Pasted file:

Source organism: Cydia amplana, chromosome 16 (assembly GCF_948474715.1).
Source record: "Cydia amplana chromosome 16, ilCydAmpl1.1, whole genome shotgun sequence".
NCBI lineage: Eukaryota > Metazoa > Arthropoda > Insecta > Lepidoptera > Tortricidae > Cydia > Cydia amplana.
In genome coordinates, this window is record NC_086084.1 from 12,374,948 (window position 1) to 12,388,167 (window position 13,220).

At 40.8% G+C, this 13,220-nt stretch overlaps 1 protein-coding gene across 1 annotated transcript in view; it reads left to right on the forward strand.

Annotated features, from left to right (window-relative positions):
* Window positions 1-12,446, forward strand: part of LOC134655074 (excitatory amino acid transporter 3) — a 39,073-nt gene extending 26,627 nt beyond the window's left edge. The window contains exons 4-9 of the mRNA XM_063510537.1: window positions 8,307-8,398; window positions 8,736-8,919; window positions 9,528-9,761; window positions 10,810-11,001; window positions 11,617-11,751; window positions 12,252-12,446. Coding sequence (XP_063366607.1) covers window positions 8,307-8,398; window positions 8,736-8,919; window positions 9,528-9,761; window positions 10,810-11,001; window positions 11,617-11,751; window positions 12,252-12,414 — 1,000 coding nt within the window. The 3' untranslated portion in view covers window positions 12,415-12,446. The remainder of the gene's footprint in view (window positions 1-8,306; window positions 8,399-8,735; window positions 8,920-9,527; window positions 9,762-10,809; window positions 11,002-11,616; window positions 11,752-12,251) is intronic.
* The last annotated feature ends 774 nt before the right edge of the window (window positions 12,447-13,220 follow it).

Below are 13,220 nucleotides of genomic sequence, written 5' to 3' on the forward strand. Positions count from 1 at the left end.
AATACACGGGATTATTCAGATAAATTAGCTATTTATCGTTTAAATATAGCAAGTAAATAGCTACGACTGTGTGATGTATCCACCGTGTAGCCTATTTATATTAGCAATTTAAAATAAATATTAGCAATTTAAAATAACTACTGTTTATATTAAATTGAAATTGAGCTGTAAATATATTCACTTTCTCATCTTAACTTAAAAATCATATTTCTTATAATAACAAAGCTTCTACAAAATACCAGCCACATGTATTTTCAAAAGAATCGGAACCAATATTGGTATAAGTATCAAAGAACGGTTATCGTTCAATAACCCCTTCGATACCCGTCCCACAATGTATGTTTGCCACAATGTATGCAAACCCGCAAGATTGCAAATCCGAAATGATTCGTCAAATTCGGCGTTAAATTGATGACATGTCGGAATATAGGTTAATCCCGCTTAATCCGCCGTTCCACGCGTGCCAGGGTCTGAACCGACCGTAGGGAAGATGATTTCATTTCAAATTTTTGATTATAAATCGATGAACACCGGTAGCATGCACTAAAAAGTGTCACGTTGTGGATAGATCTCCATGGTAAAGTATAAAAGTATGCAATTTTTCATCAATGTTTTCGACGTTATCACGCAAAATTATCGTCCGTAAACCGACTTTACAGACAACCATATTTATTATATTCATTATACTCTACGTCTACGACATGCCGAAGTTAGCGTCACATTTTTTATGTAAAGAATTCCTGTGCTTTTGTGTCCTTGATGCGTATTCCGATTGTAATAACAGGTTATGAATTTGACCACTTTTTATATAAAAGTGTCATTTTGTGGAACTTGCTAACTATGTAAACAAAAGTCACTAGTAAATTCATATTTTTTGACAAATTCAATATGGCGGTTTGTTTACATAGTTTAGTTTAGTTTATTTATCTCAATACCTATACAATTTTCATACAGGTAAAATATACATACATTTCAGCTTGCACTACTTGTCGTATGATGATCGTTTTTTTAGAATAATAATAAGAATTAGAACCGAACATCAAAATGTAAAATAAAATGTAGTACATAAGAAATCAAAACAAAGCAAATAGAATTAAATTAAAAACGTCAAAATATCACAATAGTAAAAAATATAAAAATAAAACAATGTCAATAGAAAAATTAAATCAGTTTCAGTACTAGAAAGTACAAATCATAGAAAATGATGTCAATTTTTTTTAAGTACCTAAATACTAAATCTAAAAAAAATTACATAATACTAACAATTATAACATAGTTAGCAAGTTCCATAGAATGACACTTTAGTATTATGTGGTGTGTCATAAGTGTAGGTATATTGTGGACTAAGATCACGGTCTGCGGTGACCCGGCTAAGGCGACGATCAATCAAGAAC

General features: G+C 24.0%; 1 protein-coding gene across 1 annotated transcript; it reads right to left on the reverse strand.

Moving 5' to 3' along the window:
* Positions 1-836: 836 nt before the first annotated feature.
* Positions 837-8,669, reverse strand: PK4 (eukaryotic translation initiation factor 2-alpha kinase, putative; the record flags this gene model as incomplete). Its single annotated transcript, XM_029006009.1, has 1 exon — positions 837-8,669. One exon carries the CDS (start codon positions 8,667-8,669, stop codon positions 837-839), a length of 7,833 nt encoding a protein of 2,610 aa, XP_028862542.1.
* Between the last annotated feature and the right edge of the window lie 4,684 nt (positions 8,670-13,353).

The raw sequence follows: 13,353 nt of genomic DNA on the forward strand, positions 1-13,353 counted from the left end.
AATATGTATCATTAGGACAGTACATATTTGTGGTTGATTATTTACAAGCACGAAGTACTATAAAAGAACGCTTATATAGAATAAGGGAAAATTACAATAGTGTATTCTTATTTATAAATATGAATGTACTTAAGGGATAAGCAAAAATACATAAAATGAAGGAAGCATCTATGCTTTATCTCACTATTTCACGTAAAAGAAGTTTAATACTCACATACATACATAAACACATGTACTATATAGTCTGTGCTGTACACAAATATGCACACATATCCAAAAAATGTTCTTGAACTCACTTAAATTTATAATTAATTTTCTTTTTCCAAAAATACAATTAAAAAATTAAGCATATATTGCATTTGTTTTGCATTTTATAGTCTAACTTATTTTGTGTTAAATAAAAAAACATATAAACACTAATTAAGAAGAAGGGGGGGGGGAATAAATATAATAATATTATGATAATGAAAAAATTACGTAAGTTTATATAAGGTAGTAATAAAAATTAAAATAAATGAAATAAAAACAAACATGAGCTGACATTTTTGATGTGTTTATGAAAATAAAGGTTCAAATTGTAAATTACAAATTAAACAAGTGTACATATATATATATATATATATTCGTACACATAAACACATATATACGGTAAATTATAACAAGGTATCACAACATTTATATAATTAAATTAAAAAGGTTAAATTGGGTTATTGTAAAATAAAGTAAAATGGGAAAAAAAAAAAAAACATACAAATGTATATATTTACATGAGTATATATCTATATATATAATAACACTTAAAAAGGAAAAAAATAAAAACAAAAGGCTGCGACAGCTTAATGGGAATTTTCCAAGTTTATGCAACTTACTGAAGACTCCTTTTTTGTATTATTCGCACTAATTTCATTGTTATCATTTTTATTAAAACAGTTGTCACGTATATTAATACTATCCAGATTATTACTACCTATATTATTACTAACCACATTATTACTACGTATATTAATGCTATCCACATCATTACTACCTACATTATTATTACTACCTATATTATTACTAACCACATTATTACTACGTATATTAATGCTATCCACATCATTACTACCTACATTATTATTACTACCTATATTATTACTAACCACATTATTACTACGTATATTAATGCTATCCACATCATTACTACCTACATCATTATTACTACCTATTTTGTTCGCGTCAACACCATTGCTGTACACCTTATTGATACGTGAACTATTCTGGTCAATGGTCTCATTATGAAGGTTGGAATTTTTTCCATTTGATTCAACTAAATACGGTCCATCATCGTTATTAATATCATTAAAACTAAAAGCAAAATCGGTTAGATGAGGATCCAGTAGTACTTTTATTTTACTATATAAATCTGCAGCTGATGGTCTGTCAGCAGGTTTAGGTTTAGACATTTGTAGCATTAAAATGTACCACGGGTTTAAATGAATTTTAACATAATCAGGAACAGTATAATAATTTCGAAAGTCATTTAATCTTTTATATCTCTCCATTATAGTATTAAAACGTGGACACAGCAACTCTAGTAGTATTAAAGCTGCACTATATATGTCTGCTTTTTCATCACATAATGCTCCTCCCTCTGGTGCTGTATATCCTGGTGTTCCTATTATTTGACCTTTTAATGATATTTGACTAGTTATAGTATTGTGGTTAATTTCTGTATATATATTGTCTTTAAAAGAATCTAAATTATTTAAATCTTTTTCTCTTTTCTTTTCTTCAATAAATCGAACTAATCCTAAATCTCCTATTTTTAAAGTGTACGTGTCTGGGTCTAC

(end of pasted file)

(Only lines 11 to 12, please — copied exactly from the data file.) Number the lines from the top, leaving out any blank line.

General features: G+C 24.0%; 1 protein-coding gene across 1 annotated transcript; it reads right to left on the reverse strand.

Moving 5' to 3' along the window: